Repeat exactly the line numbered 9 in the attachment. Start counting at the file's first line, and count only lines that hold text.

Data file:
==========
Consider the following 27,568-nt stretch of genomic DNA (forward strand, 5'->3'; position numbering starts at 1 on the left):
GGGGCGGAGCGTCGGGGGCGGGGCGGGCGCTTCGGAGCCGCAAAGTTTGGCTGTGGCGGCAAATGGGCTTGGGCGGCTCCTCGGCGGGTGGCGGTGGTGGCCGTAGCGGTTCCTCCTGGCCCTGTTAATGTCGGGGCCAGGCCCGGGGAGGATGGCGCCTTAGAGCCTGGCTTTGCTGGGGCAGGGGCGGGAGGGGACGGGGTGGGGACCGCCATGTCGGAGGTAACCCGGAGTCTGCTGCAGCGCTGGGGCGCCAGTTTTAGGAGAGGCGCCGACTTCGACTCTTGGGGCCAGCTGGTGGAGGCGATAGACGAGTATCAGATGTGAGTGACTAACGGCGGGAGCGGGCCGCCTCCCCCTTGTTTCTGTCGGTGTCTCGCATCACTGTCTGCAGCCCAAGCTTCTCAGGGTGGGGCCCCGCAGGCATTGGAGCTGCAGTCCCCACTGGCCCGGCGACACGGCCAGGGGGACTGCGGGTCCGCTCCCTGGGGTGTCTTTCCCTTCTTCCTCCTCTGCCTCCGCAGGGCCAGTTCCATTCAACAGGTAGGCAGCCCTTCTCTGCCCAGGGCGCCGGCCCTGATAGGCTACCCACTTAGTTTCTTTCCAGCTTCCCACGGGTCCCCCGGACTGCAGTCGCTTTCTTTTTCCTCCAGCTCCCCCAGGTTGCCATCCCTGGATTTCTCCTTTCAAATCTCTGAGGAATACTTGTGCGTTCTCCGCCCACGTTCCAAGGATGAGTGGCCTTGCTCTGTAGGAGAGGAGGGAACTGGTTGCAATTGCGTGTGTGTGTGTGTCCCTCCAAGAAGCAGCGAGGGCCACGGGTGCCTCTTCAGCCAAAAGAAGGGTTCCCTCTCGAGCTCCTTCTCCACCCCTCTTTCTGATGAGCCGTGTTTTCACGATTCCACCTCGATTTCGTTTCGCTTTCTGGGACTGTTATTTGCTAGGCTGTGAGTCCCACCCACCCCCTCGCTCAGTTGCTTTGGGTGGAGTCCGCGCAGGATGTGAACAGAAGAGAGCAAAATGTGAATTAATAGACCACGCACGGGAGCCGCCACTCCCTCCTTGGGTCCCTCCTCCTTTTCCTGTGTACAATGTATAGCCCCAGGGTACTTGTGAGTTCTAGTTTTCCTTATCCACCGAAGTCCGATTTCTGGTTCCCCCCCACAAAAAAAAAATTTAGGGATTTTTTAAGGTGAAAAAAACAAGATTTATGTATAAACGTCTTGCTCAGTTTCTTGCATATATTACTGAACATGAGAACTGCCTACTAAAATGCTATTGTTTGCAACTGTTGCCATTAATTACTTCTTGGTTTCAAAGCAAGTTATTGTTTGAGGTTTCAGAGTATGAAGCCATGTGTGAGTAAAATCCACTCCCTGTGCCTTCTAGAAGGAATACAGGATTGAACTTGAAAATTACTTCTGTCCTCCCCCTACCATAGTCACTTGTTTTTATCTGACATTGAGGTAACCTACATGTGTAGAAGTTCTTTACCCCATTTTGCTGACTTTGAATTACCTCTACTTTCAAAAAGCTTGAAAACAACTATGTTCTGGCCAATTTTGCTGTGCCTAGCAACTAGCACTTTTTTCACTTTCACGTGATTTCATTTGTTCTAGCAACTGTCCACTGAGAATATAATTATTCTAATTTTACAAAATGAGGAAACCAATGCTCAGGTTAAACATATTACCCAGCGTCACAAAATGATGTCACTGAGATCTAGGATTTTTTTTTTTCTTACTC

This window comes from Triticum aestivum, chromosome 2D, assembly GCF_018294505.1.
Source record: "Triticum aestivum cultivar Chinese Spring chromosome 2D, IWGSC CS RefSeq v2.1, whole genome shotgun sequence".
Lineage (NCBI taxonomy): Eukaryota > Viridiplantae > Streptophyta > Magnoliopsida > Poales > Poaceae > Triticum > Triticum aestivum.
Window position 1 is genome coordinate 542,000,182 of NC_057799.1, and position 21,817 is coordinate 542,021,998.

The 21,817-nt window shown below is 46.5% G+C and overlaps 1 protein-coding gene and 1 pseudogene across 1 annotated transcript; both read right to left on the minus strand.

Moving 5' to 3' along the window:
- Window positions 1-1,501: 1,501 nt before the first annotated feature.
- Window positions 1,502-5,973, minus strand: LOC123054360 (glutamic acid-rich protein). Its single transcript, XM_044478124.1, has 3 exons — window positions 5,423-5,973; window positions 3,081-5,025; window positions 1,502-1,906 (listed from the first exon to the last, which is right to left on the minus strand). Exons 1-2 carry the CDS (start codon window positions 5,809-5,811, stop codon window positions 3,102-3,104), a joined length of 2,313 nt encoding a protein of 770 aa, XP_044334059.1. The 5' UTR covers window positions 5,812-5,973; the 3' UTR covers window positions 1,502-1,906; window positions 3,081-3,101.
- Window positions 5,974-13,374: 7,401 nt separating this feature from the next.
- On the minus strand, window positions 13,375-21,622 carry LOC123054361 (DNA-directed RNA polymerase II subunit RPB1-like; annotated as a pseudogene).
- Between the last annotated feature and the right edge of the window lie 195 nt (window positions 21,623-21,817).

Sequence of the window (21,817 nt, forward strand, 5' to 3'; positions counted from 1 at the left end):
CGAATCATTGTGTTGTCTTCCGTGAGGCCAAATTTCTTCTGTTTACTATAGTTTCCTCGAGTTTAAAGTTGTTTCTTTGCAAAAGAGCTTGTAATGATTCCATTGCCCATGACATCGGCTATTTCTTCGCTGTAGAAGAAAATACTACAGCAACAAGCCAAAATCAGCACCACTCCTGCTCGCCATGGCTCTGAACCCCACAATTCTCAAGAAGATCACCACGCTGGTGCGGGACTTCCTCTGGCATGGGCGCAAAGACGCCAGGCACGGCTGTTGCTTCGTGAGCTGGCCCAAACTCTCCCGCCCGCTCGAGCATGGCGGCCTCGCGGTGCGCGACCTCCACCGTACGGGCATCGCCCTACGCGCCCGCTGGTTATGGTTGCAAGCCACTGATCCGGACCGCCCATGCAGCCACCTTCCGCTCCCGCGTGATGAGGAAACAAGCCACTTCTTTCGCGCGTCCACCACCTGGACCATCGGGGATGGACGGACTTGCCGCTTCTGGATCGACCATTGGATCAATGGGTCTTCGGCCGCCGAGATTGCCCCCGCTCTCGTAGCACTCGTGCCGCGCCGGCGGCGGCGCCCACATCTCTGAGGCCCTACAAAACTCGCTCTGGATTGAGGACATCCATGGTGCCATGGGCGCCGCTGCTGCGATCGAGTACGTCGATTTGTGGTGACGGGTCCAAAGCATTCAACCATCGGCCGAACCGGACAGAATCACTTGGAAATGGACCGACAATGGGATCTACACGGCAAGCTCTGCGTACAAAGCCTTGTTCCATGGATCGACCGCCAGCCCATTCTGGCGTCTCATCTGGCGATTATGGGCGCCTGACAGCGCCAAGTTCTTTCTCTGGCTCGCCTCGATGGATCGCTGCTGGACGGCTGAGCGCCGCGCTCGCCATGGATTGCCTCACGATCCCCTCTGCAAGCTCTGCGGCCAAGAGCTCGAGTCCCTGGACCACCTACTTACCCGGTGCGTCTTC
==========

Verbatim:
- Window positions 1-1,501: 1,501 nt before the first annotated feature.